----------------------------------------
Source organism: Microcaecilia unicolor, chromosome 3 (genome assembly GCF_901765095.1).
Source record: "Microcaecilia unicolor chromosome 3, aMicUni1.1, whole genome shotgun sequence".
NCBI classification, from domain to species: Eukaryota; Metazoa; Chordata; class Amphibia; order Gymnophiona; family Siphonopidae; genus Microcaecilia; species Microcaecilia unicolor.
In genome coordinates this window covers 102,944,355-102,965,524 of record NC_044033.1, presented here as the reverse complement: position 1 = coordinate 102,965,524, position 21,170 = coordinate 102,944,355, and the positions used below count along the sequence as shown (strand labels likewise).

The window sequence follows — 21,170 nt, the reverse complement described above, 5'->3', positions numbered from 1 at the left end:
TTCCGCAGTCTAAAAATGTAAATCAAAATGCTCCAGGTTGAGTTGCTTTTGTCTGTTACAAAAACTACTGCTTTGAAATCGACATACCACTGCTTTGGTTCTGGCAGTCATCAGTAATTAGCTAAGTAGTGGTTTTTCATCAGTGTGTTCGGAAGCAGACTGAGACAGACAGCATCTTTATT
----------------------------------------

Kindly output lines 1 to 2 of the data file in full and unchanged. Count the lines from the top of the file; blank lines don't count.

Source organism: Microcaecilia unicolor, chromosome 3 (genome assembly GCF_901765095.1).
Source record: "Microcaecilia unicolor chromosome 3, aMicUni1.1, whole genome shotgun sequence".